Red deer study: Macho fathers can be confident that their sons will take after them, but their daughters are likely to be weaklings
Research into the benefits of genes passed on by fathers has shown that what is good for sons may be detrimental to the development of daughters.
Red deer were chosen for the study but a similar genetic disadvantage is likely to be passed on by human fathers to daughters.
The findings show for the first time in animals that some genes are designed to benefit just one gender and can handicap the other sex.
It was found that the female offspring of the biggest and strongest stags were less successful at breeding and had fewer fawns during their lives than daughters of weedy males.
Professor Josephine Pemberton, of the University of Edinburgh, said it appeared that evolution was having a hard time finding a balance between serving the interests of both male and female offspring.
“Evolution can’t find an optimum for both sexes,” she said. “Males need to be big and burly with antlers and be really quite aggressive. Females don’t have to be so big, they don’t need to be aggressive and the ideal characteristics are different.”
To reach their conclusions, published in the journal Nature, researchers analysed the red deer population on the island of Rum, off the West Coast of Scotland.
Deer were introduced to the island in the mid-19th century and there is now a population of about 1,000, of which 300 are closely observed by scientists. Research data has been recorded on the deer since 1972 and last year the animals were some of the stars of the BBC Autumnwatch programme.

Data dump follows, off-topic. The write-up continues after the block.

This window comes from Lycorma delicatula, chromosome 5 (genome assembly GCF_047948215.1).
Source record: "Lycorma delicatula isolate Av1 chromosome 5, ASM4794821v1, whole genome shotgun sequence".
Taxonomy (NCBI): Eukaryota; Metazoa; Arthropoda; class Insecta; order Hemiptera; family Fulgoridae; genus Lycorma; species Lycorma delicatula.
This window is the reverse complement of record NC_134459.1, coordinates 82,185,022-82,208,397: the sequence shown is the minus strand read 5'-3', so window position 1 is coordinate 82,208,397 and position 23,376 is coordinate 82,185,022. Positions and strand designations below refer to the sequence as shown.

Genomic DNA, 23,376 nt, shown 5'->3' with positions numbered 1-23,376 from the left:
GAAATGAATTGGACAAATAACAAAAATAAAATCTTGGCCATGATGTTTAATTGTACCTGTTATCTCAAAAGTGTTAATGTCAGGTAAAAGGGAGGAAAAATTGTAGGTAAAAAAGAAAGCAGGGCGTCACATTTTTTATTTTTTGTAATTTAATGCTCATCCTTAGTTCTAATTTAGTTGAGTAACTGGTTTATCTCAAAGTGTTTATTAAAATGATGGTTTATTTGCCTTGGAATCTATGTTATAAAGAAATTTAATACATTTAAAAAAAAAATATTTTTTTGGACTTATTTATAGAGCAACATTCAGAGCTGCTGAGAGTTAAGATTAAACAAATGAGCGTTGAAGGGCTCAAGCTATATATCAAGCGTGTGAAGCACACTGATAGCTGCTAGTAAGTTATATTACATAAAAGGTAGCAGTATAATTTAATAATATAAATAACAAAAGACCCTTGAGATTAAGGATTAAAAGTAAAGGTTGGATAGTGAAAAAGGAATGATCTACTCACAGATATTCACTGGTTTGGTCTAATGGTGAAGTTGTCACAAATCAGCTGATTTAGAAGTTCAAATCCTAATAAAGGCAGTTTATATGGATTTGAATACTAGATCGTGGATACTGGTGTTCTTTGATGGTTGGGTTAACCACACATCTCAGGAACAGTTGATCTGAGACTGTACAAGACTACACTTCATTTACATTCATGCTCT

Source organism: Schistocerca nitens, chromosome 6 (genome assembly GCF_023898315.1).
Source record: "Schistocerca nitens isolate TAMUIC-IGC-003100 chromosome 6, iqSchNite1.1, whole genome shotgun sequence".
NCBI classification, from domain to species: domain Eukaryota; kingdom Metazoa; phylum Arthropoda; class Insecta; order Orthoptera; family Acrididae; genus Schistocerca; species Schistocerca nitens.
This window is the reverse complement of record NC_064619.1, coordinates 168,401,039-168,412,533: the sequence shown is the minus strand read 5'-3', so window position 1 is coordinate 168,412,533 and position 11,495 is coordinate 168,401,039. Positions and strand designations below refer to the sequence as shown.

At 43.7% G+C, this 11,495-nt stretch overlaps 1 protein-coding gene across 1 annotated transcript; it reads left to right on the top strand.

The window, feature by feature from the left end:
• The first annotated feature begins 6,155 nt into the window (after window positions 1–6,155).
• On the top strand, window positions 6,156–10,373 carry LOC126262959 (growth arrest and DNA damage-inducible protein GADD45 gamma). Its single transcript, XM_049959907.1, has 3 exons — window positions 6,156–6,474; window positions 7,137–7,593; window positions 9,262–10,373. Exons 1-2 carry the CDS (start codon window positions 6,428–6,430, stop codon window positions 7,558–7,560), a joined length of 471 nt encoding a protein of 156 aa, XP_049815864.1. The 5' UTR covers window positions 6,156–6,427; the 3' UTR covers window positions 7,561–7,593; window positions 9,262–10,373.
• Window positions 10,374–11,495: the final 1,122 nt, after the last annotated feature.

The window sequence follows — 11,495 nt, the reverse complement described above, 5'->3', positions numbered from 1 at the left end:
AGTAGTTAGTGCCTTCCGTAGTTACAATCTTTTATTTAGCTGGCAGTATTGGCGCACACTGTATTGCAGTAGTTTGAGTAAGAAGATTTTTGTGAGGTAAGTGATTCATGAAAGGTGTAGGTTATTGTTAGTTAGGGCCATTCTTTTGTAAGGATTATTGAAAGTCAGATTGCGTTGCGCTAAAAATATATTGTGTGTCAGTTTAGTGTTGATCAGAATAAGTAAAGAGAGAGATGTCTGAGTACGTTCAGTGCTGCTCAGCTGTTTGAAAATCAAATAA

The red deer, Cervus elaphus, was considered ideal for the gene study because of the large difference in size and behav-iour between the sexes.
Success among stags was judged on the basis of how many fawns they sired. The biggest and strongest males, with the largest antlers, fight other stags during the rutting season to control large harems.
The findings are thought to explain why there is such a wide genetic diversity in animal populations despite the process of natural selection, by which all but the most successful genes should be weeded out.
Loeske Kruuk, of the University of Edinburgh, said: “Natural selection means the most successful individuals pass on their genes more frequently than the losers, so more individuals should be carrying those good genes.
“As time goes on we should expect the low-quality genes to be lost, causing less variation between individuals. But we still see huge differences.
“This effect of the best males not producing the best daughters is possibly an important reason why differences remain. Maybe the idea that some genes are better than others is too simplistic: it depends on the sex of the individual.”
In the mating season, Dr Kruuk said, stags competed to gain control of harems of females: “Only the biggest and strongest males, with the largest antlers, will win the battle.”
Katharina Foerster, of the Institute of Evolutionary Biology at the University of Edinburgh, led the study and said the results showed that “good genes” for males were not necessarily good for females.
Sexual dimorphism with no costs takes some time